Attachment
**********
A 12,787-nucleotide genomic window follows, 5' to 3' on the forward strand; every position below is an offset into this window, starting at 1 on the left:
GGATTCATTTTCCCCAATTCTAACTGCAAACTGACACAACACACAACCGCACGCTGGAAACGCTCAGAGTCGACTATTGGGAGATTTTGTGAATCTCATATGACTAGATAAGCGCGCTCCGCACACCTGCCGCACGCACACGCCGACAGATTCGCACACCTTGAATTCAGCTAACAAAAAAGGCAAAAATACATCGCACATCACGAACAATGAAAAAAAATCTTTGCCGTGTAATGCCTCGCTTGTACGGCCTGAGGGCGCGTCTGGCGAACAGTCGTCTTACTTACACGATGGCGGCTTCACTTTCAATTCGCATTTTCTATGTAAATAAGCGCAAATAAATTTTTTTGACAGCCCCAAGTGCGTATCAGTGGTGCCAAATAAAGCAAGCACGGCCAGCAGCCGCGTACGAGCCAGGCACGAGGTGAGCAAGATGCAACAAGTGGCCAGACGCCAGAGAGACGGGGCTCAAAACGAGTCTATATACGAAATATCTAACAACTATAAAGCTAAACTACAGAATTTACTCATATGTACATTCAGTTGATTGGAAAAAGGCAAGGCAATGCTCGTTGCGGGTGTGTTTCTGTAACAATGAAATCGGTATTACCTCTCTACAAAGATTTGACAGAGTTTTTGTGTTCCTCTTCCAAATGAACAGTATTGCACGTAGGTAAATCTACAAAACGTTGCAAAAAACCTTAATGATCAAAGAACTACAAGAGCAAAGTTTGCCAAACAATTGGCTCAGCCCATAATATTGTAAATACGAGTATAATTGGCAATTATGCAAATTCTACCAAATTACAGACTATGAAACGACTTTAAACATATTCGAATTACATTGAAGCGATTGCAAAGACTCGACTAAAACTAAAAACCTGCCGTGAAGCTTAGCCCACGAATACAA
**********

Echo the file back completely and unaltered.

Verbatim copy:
A 12,787-nucleotide genomic window follows, 5' to 3' on the forward strand; every position below is an offset into this window, starting at 1 on the left:
GGATTCATTTTCCCCAATTCTAACTGCAAACTGACACAACACACAACCGCACGCTGGAAACGCTCAGAGTCGACTATTGGGAGATTTTGTGAATCTCATATGACTAGATAAGCGCGCTCCGCACACCTGCCGCACGCACACGCCGACAGATTCGCACACCTTGAATTCAGCTAACAAAAAAGGCAAAAATACATCGCACATCACGAACAATGAAAAAAAATCTTTGCCGTGTAATGCCTCGCTTGTACGGCCTGAGGGCGCGTCTGGCGAACAGTCGTCTTACTTACACGATGGCGGCTTCACTTTCAATTCGCATTTTCTATGTAAATAAGCGCAAATAAATTTTTTTGACAGCCCCAAGTGCGTATCAGTGGTGCCAAATAAAGCAAGCACGGCCAGCAGCCGCGTACGAGCCAGGCACGAGGTGAGCAAGATGCAACAAGTGGCCAGACGCCAGAGAGACGGGGCTCAAAACGAGTCTATATACGAAATATCTAACAACTATAAAGCTAAACTACAGAATTTACTCATATGTACATTCAGTTGATTGGAAAAAGGCAAGGCAATGCTCGTTGCGGGTGTGTTTCTGTAACAATGAAATCGGTATTACCTCTCTACAAAGATTTGACAGAGTTTTTGTGTTCCTCTTCCAAATGAACAGTATTGCACGTAGGTAAATCTACAAAACGTTGCAAAAAACCTTAATGATCAAAGAACTACAAGAGCAAAGTTTGCCAAACAATTGGCTCAGCCCATAATATTGTAAATACGAGTATAATTGGCAATTATGCAAATTCTACCAAATTACAGACTATGAAACGACTTTAAACATATTCGAATTACATTGAAGCGATTGCAAAGACTCGACTAAAACTAAAAACCTGCCGTGAAGCTTAGCCCACGAATACAA